I have to disagree on this one. My 1965 house was CI soil pipe and the 2 branches for basin and bath were 2¼" (external diameter) CI, final piece to trap being brass compression fittings and copper pipe.Waste pipes wont be cast iron. Choices would be, copper, mild steel, or lead, but Compression Waste fitting should be ample to make a connection. Just be careful if cutting lead, it may collapse out of shape if you're too heavy handed.
If the smaller sections didn't meander around I'd have happily agreed, the basin was 2x 3ft lengths a short bit and 2 elbows, bath was a 6ft length, 4 short bits and 3 elbows.Technically the 'waste pipe' was the copper and the 2 1/4" CI branch was classed as part of the stack. The CI stack and branches were hemp and lead soldered together so were then considered all the same pipe. The transition to copper would then be classed as the waste pipe which is now 32mm/40mm plastic.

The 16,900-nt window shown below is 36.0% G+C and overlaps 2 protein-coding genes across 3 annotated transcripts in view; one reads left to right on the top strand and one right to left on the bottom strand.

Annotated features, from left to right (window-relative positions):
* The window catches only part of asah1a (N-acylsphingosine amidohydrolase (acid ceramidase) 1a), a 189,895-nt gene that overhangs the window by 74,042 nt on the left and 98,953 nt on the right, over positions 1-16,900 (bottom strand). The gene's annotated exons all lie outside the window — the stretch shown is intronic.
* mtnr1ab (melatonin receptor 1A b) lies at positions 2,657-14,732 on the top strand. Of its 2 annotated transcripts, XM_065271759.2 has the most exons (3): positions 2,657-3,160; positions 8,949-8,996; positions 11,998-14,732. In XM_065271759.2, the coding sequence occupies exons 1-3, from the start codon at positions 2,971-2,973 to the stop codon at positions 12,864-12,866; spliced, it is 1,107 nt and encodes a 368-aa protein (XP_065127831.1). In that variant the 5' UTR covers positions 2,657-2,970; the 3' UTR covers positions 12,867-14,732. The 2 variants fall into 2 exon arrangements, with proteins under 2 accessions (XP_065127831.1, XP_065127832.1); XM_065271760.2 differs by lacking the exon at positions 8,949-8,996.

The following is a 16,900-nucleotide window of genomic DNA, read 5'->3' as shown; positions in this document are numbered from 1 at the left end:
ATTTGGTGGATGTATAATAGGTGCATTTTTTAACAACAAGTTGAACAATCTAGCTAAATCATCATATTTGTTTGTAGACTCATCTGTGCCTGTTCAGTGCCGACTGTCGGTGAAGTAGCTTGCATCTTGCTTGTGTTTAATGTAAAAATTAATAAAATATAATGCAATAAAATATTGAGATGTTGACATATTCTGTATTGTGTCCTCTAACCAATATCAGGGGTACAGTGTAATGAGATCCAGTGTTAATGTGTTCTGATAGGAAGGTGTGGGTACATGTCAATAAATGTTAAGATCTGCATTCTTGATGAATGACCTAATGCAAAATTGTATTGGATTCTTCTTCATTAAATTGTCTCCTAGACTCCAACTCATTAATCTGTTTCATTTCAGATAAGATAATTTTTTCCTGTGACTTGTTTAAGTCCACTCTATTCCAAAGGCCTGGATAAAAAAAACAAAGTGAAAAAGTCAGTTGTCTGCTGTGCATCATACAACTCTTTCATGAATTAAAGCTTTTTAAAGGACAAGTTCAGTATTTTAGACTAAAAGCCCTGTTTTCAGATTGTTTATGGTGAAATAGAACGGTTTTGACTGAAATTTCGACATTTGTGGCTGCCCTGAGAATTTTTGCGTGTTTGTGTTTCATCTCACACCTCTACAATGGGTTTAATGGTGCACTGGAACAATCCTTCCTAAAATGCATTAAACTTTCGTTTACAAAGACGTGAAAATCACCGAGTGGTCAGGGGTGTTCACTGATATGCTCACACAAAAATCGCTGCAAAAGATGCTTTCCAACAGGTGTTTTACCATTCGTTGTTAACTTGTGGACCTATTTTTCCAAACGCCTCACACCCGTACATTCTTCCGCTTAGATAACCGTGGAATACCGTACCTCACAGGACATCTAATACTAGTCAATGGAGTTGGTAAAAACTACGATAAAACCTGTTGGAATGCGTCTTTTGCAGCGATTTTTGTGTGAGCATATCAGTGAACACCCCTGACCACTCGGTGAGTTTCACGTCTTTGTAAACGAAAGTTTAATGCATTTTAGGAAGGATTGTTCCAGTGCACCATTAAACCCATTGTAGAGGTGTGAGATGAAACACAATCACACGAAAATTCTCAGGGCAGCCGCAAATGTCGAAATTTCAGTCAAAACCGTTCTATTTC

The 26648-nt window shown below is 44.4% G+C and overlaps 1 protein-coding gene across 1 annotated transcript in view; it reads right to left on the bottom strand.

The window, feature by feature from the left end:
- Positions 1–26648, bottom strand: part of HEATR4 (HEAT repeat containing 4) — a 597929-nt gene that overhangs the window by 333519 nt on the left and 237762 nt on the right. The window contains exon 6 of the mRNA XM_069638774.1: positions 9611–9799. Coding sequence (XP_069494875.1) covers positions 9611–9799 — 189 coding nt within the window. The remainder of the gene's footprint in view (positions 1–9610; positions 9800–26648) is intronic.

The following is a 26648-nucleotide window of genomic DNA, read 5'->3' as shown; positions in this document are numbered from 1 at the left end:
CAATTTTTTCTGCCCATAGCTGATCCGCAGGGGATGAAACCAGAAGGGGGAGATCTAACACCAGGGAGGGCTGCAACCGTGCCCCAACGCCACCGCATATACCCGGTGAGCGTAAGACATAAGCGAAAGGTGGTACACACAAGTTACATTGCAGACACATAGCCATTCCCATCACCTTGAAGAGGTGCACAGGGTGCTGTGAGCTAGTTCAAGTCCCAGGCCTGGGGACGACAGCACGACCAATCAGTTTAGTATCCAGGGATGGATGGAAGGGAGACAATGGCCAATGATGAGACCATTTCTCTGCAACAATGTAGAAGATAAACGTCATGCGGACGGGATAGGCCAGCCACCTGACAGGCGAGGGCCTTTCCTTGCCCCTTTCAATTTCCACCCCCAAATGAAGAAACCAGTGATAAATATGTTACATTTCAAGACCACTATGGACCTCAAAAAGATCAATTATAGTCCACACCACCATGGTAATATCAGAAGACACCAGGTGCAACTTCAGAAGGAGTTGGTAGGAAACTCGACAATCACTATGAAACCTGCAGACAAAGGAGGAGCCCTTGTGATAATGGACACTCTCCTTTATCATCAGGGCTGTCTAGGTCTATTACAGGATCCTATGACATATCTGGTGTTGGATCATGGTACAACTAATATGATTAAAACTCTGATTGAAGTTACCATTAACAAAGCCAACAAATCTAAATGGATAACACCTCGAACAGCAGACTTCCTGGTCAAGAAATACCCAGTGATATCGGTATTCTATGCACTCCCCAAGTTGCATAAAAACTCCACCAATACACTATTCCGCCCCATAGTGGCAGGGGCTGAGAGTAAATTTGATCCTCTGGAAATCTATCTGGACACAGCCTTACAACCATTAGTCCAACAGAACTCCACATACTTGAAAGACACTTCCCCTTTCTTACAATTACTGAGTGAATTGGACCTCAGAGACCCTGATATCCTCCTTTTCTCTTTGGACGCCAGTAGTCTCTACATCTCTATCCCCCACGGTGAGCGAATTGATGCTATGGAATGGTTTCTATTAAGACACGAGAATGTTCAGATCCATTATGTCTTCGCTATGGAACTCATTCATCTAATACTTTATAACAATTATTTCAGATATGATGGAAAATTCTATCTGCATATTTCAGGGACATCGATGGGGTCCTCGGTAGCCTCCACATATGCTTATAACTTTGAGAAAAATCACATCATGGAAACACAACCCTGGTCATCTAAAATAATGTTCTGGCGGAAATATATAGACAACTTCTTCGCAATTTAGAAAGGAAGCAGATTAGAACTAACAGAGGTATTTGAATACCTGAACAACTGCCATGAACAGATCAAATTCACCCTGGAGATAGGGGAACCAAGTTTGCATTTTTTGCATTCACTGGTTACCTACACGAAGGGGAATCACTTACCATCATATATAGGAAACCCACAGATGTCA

That being said some of the older basin s traps were purely formed lead with a wiped joint straight into the cast, Ive got one of them sitting outside just now in the scrap pile.
One of the 1930's office buildings I worked in was exclusively CI in the toilets.That's a good question, I was always told and it was always described that any part of the cast iron pipework whether it be the main stack or the toilet soil pipe or smaller permanently connected CI branches feeding into it as part of the stack. Any smaller non cast 'moveable' internal pipework was then called the waste run.
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